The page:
During my teens, I took upon running as a hobby. At home running with my uncle, where we started running a few times a week, sometimes 1/2 mile out and back. Then add some extra distance by finding a 1.5-mile loop we could do. Adding a few turns and some stairs will get us 2.5 miles. Adding another small loop got us to the 3 miles, very close to a 5 kilometers loop. We knew this because, as many of us runners have done, we will get in the car and drive the route to measure the covered distance.
In high school, my physical education teacher wanted to form a team of students for cross country running. He asked a few of us to stay after school to practice and get better at running. For me was the 1st time doing running drills, although today I have to admit that at that time I was not aware of the reasons or the need for those drills. To me running was simple, putting one step in front of the other as fast you could for as long as you could. But I went along, I remember doing hill drills, short quick sprints, and some “long” runs. The target was a High School cross country event in which we were going to compete and I was very excited and ready for it.
“The truth is you don’t know what is going to happen tomorrow. Life is a crazy ride, and nothing is guaranteed.”Eminem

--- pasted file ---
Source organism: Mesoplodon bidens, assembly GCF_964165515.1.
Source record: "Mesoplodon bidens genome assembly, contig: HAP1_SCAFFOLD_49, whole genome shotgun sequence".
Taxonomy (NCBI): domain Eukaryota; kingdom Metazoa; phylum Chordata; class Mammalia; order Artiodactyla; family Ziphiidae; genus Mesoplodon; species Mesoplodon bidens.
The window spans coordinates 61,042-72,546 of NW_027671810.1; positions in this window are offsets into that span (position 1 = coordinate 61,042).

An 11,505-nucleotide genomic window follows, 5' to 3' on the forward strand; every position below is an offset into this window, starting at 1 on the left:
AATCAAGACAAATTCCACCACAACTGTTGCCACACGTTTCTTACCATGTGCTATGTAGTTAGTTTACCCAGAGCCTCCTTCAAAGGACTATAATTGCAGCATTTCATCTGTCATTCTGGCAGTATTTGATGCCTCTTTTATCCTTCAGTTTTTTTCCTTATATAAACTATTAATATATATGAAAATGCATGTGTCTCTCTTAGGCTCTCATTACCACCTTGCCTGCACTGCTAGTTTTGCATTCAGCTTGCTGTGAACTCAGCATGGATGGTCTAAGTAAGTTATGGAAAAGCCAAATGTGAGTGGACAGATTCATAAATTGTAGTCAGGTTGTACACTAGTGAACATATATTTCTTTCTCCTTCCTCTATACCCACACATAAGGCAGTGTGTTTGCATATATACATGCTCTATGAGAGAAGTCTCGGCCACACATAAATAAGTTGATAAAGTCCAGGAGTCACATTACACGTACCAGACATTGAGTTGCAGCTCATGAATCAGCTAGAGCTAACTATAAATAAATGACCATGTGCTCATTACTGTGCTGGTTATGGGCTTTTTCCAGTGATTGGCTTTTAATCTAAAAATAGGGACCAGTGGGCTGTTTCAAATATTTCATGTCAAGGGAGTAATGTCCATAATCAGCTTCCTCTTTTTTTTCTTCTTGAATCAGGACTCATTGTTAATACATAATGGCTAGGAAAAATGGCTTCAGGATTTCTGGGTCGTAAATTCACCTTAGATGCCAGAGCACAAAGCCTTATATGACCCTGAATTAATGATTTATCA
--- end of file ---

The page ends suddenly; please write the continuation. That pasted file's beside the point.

All the excitement came quickly to a halt when I was affected by an unusual eye accident that put me off the race and out from running for a couple of months. After a couple of months off, when I returned to running, my speed and endurance were gone. This became obvious when I went out for a 3-mile run, the usual, but what used to be fun, turned this time into a nightmare, it was too much effort. Mile one was miserable, followed by an even more miserable second mile. By the time I started the third mile I was done. I did not want it to continue, I just want it to get home. It was very frustrating, I could not comprehend what was going on. All that training, time, and effort gone, vanished in the air.
After that, I ran very sparingly. Once in a while during college at the track and later in college after being diagnosed with Type-one diabetes things got a little bit challenging for a while. After graduating and joining the workforce it was less and less time for exercise and/or running. First focusing a little bit more on trying to understand the medical condition, although still somewhat active with other hobbies but not running. Still have no regrets and am very happy with the choices I made.
Fast forward a few moons and I want it to cross off that little item in the list that was put on hold because of the eye accident: To run in an event. So now in my early 50s, I started to give running a fair try.
I am very aware that there are plenty of places, blogs, magazines, and sites that cover information about running. I hope this does not just turn into one more of the bunch but something useful and practical. There are going to be many occasions in which comments, observations, and approaches might not be logical or even contain a grain of sanity. But here is where I start to pick up the story after a very long-running recess. Here you will find my and other runners’ stories, some of the adventures, excerpts of my learning, and hopefully some useful information.
Thanks for stopping by!